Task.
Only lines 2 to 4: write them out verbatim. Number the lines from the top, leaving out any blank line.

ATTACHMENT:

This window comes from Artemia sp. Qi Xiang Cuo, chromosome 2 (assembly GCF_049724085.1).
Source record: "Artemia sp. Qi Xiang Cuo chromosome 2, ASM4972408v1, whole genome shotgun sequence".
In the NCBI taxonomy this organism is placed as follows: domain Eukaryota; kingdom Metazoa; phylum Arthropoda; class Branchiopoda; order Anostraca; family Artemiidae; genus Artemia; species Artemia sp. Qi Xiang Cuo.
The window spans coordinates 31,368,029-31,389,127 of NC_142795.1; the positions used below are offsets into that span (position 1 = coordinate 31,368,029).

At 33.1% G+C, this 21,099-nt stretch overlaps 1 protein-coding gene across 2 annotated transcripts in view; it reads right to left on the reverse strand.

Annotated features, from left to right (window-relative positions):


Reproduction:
Source record: "Artemia sp. Qi Xiang Cuo chromosome 2, ASM4972408v1, whole genome shotgun sequence".
In the NCBI taxonomy this organism is placed as follows: domain Eukaryota; kingdom Metazoa; phylum Arthropoda; class Branchiopoda; order Anostraca; family Artemiidae; genus Artemia; species Artemia sp. Qi Xiang Cuo.
The window spans coordinates 31,368,029-31,389,127 of NC_142795.1; the positions used below are offsets into that span (position 1 = coordinate 31,368,029).